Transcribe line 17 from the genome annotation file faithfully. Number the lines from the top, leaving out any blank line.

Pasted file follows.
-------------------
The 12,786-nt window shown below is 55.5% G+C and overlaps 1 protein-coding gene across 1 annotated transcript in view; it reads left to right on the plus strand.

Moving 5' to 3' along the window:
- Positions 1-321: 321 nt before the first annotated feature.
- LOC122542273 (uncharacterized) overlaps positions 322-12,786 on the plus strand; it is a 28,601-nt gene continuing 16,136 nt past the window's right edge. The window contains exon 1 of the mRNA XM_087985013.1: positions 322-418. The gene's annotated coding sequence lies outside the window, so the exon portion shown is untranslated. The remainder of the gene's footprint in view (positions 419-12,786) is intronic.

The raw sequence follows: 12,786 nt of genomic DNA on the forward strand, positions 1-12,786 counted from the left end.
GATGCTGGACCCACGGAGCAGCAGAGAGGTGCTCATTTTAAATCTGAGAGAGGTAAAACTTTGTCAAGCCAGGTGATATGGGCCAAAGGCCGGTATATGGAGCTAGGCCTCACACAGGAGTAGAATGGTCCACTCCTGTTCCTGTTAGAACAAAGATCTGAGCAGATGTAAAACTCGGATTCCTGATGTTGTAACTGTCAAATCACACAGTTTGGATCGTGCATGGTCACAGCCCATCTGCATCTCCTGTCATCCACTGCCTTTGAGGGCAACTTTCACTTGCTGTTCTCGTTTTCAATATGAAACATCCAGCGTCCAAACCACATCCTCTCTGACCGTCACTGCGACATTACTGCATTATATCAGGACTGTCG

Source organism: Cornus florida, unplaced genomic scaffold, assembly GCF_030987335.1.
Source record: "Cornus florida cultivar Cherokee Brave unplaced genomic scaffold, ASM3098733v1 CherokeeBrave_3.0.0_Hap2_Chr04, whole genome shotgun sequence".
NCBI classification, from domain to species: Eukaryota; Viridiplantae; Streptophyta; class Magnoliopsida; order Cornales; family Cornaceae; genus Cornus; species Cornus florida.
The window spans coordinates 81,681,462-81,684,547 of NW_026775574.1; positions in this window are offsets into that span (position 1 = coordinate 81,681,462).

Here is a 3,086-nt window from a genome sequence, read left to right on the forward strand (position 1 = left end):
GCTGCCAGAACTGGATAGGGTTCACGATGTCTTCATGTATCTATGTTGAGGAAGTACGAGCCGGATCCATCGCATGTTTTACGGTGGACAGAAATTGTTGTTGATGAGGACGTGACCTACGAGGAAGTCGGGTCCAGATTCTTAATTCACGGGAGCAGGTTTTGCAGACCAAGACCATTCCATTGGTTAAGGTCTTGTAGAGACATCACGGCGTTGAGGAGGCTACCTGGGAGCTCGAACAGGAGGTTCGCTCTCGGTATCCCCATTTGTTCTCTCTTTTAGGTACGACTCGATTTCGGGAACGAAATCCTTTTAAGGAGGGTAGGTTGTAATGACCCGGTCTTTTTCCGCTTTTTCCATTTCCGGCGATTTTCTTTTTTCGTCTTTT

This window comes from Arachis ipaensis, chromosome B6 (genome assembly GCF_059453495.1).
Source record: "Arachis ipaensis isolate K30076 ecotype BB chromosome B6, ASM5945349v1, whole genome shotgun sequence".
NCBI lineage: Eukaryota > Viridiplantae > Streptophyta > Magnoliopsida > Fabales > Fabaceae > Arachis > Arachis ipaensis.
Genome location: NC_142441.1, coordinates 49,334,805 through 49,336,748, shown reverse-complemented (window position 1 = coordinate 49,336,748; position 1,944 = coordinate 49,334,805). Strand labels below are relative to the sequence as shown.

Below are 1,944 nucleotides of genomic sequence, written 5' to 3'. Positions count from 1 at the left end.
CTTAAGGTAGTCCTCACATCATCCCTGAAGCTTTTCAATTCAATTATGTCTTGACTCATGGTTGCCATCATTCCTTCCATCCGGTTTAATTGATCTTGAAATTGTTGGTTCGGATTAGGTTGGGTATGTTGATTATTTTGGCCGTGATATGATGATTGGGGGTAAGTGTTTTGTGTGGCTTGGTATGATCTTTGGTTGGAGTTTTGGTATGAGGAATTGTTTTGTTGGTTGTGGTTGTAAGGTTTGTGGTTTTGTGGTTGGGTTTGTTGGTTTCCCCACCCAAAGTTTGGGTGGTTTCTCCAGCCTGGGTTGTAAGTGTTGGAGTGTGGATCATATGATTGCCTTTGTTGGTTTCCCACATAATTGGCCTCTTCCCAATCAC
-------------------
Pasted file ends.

Below are 1,944 nucleotides of genomic sequence, written 5' to 3'. Positions count from 1 at the left end.